5. Editors' letters usually make the revision sound like a lot more work than it actually will be. Often the cover letter describing a revision will make you shudder. It sounds like everything is wrong, they hate the piece and you have to rewrite it from scratch. Then, after you've torn out your hair, gnashed your teeth and turned in an overhaul, it turns out they liked the first version pretty well and just wanted a few specific changes. Somehow the prose description of what's wrong with the article always makes it sounds much worse. Push for specifics about what to do and where to do it.

6. Don't put everything online. Except in rare cases, you can't publish a book of material that has already been online. This material has been available for free and probably will be forevermore, reducing or eliminating its commercial value to a print publisher. A little bit of it can be in your blog or on various websites, sure. But if you want to sell a book, you have to have patience with delayed gratification.

(8 Simple Tips For Selling Articles to Magazines.)

7. Start something new before the glow wears off. Not long after you receive word of any success, consider your next project and start making notes about it. If necessary, go back to that file of dribs and drabs I mentioned in #1. Good news is generally followed by bad news, and the ego rollercoaster of the publication process will take you down if you don't have an ongoing relationship with the work itself. Take it as an article of faith that your best work is ahead of you. And make it so.

GIVEAWAY: Marion is excited to give away a free copy of her book to a random commenter. Comment within 2 weeks; winners must live in Canada/US to receive the book by mail. You can win a blog contest even if you’ve won before. (UPDATE: Tina Lincer won.)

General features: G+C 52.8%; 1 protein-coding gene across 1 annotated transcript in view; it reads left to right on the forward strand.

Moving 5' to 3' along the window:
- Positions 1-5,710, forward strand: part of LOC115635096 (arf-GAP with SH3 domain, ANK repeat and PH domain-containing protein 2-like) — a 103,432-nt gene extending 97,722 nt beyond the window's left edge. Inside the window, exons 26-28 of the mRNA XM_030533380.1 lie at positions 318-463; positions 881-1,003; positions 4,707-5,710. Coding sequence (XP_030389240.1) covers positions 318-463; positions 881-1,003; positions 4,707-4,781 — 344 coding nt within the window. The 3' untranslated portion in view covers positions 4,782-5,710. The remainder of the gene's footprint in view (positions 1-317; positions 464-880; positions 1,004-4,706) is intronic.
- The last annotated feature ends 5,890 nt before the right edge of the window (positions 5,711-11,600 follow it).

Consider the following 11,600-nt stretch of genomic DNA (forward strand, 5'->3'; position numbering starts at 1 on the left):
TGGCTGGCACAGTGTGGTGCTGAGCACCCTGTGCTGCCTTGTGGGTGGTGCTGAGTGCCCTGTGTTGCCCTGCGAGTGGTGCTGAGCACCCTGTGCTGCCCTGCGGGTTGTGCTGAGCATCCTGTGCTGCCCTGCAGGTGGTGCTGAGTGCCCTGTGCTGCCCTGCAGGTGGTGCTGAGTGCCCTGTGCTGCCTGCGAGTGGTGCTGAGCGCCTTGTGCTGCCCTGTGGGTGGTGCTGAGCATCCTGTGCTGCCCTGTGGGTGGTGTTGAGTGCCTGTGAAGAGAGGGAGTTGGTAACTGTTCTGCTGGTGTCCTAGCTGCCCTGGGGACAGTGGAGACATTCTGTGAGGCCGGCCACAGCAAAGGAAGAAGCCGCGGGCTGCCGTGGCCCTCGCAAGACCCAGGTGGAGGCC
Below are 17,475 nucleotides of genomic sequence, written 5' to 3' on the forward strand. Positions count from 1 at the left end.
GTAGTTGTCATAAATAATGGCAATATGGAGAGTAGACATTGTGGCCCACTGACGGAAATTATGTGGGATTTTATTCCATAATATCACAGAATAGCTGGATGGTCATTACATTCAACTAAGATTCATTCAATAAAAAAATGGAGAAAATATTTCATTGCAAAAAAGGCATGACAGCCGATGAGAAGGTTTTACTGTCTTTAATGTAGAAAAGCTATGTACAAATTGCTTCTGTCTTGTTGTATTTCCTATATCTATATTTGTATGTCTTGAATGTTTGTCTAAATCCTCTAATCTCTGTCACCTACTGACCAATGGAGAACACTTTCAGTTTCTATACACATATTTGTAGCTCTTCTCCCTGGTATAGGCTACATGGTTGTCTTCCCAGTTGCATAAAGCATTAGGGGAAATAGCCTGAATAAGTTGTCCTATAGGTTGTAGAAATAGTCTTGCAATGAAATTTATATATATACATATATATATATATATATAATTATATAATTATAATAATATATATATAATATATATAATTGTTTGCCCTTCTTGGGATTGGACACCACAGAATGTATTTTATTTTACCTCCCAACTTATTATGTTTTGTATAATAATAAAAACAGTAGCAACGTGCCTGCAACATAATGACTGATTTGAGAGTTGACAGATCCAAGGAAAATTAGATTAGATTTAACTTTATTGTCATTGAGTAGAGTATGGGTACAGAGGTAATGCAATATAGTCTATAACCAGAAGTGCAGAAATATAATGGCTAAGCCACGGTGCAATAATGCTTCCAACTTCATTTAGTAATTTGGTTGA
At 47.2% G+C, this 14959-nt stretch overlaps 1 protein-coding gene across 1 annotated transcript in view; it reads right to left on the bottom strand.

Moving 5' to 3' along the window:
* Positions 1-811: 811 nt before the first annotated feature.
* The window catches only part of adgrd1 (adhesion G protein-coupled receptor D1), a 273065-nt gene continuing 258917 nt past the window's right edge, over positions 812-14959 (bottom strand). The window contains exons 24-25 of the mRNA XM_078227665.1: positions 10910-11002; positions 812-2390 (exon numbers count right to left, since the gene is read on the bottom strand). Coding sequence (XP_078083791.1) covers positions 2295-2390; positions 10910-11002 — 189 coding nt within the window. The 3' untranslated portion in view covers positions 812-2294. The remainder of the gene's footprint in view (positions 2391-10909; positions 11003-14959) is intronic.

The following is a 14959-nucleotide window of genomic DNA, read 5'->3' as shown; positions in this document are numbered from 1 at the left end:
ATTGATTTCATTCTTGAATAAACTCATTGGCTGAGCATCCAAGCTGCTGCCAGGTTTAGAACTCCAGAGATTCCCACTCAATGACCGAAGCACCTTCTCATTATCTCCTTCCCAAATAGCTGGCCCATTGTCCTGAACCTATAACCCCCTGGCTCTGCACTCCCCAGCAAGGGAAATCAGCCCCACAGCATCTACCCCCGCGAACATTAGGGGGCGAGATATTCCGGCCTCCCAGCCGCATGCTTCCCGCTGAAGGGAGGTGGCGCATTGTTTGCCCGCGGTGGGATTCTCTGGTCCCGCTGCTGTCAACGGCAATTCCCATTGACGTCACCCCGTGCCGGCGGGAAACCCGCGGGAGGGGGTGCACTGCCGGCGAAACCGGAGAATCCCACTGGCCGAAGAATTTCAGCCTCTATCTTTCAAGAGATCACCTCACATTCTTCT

500x500_maychuck-1

If you're interested in a variety of my resources on your
journey to securing an agent, don't forget to check
out my personal Instructor of the Month Kit, created by
Writer's Digest Books. It's got books & webinars packaged
together at a 73% discount. Available while supplies last.

Other writing/publishing articles & links for you:

Image placeholder title

Want to build your visibility and sell more books?
Create Your Writer Platform shows you how to
promote yourself and your books through social
media, public speaking, article writing, branding,
and more.
Order the book from WD at a discount.

Tension in Poetry: The Hidden Art of Line-Writing

Tension in Poetry: The Hidden Art of Line-Writing

Writer and editor Matthew Daddona explains how to easily create tension in your poems and how that adds weight to your message.

Natalie Lund: On Grief and Unanswered Questions in YA Fiction

Natalie Lund: On Grief and Unanswered Questions in YA Fiction

YA author Natalie Lund shares how she handles the subject of death for a YA audience in her latest novel The Sky Above Us.

April PAD Challenge

2021 April PAD Challenge: Day 13

Write a poem every day of April with the 2021 April Poem-A-Day Challenge. For today's prompt, write a Lucky and/or Unlucky poem.

What Is a Plotter in Writing?

What Is a Plotter in Writing?

The world of storytelling can be broken into many categories and sub-categories, but one division is between plotter and pantser. Learn what a plotter means in writing and how they differ from pantsers here.

Waist vs. Waste (Grammar Rules)

Waist vs. Waste (Grammar Rules)

Learn the differences of waist vs. waste on with Grammar Rules from the Writer's Digest editors, including a few examples of correct usages.

Bridget Foley: On Writing Psychologically Potent Metaphors

Bridget Foley: On Writing Psychologically Potent Metaphors

Novelist Bridget Foley explains the seed that grew into her latest book Just Get Home and how she stayed hopeful in the face of rejection.

April PAD Challenge

2021 April PAD Challenge: Day 12

Write a poem every day of April with the 2021 April Poem-A-Day Challenge. For today's prompt, write a six words poem.

What Is a Pantser in Writing?

What Is a Pantser in Writing?

The world of storytelling can be broken into many categories and sub-categories, but one division is between pantser and plotter. Learn what a pantser means in writing and how they differ from plotters here.